pastoral

See also: pastorał

EnglishEdit

 
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EtymologyEdit

From Middle French, Old French pastoral, from Latin pastoralis, from pāstor (shepherd), + adjective suffix -alis.

PronunciationEdit

  • IPA(key): /ˈpæs.tə.ɹəl/
    • (file)
    • (file)
  • enPR: păs"tōr-al, IPA(key): /ˌpæsˈtɔːɹəl/
  • Rhymes: -ɔːɹəl

AdjectiveEdit

pastoral (comparative more pastoral, superlative most pastoral)

  1. Of or pertaining to shepherds or herders of other livestock
  2. Relating to rural life and scenes, in particular of poetry.
    We were living a pastoral life.
    • 1834, Letitia Elizabeth Landon, Francesca Carrara, volume 2, pages 219-220:
      There was a tone, too, of pastoral poetry shed over the new scenes to which they were just introduced, that had a greater effect from the contrast to those, artificial and crowded, which they had just left.
    • He wanders west as far as Memphis, a solitary migrant upon that flat and pastoral landscape. - 1985 McCarthy, Blood Meridian, chapter
    • [...] these pastoral farms,/Green to the very door; and wreaths of smoke / Sent up, in silence, from among the trees! - 1798 Wordsworth, Tintern Abbey, lines 16-18.
  3. Relating to the care of souls, to the pastor of a church or to any local religious leader charged with the service of individual parishioners, i.e. a priest or rabbi.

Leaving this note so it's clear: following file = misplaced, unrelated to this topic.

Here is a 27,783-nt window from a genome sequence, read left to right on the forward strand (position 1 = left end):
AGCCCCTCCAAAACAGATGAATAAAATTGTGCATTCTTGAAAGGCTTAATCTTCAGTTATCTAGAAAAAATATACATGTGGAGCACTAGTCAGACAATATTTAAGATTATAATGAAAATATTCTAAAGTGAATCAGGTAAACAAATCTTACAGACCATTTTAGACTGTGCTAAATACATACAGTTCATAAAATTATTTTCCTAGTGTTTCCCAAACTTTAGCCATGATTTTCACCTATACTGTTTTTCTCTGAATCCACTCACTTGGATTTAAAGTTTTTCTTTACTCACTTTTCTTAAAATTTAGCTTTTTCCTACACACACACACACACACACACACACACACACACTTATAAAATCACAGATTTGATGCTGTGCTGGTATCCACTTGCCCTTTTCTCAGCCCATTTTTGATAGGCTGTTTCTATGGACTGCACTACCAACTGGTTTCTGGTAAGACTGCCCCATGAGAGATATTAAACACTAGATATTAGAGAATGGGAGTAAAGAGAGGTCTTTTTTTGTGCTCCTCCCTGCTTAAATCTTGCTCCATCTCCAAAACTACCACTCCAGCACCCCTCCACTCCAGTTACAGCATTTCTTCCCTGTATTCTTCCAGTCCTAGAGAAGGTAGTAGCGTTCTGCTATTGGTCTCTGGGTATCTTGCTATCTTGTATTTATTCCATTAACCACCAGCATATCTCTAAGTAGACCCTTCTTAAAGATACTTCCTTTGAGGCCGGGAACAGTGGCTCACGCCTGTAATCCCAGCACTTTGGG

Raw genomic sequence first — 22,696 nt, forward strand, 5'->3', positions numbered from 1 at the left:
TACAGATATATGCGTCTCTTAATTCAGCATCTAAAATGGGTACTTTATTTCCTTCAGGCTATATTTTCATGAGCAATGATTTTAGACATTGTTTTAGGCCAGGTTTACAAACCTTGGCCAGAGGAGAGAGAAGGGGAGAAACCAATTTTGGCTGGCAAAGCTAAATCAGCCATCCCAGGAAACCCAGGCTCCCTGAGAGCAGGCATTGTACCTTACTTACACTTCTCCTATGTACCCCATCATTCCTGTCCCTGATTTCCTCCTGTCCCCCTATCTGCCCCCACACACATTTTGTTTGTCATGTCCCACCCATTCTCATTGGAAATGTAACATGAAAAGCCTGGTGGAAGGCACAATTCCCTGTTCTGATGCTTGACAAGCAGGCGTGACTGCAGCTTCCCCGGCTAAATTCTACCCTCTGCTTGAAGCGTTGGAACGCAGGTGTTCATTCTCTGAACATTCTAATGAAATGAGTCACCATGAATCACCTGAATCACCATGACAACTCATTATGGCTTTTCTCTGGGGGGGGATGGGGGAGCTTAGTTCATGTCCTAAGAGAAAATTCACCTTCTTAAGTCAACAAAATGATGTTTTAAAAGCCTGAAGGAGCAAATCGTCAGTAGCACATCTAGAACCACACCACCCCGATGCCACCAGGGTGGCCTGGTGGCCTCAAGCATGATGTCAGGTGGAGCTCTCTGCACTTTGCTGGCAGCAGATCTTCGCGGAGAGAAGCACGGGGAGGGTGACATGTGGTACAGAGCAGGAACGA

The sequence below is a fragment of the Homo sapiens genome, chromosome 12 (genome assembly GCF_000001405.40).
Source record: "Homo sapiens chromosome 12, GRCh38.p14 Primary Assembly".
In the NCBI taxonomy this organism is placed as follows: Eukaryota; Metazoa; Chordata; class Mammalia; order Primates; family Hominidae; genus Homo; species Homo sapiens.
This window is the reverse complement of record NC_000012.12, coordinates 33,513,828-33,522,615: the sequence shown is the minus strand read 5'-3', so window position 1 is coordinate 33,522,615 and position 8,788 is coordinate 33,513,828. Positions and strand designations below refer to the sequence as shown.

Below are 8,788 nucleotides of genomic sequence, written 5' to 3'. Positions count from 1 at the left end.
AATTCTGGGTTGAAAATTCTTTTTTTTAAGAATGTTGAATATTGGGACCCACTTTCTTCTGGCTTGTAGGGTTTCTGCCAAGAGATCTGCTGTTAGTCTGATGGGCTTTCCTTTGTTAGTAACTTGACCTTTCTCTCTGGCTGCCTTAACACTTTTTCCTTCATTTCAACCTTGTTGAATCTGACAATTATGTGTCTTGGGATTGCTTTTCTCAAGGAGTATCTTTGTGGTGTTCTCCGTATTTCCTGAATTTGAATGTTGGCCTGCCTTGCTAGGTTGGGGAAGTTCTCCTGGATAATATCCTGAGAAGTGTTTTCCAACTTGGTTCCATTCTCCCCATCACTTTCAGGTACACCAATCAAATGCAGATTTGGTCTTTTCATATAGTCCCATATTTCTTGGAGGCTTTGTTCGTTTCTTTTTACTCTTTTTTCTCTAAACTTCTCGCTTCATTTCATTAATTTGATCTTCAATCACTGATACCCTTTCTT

pastoral duties; a pastoral letter

Derived termsEdit

TranslationsEdit

NounEdit

pastoral (plural pastorals)

  1. A poem describing the life and manners of shepherds; a poem in which the speakers assume the character of shepherds; an idyll; a bucolic.
  2. (music) A cantata relating to rural life; a composition for instruments characterized by simplicity and sweetness; a lyrical composition the subject of which is taken from rural life.
  3. (religion, Christianity) A letter of a pastor to his charge; specifically, a letter addressed by a bishop to his diocese.
  4. (religion, Christianity) A letter of the House of Bishops, to be read in each parish.

TranslationsEdit

The translations below need to be checked and inserted above into the appropriate translation tables, removing any numbers. Numbers do not necessarily match those in definitions. See instructions at Wiktionary:Entry layout § Translations.

AnagramsEdit


CatalanEdit

EtymologyEdit

From Latin pāstōrālis.

PronunciationEdit

AdjectiveEdit

pastoral (masculine and feminine plural pastorals)

  1. pastoral

Related termsEdit

Further readingEdit


FrenchEdit

EtymologyEdit

From Middle French, Old French pastoral, from Latin pastoralis, from pāstor (shepherd), + adjective suffix -alis.

AdjectiveEdit

pastoral (feminine singular pastorale, masculine plural pastoraux, feminine plural pastorales)

  1. pastoral

Further readingEdit


GermanEdit

PronunciationEdit

AdjectiveEdit

pastoral (not comparable)

  1. pastoral

DeclensionEdit


PortugueseEdit

EtymologyEdit

From Latin pāstōrālis.

AdjectiveEdit

pastoral m or f (plural pastorais, comparable)

  1. Alternative form of pastoril
  2. pastoral (relating to the pastor of a church)

NounEdit

pastoral f (plural pastorais)

  1. (Roman Catholicism) a letter written by a bishop or the pope explaining a doctrine

RomanianEdit

EtymologyEdit

From French pastoral, from Latin pastorale.

AdjectiveEdit

pastoral m or n (feminine singular pastorală, masculine plural pastorali, feminine and neuter plural pastorale)

  1. pastoral

DeclensionEdit


SpanishEdit

EtymologyEdit

From Latin pāstōrālis.

PronunciationEdit

  • IPA(key): /pastoˈɾal/, [pas.t̪oˈɾal]

AdjectiveEdit

pastoral (plural pastorales)

  1. pastoral

Derived termsEdit

NounEdit

pastoral f (plural pastorales)

  1. pastoral

Related termsEdit

Further readingEdit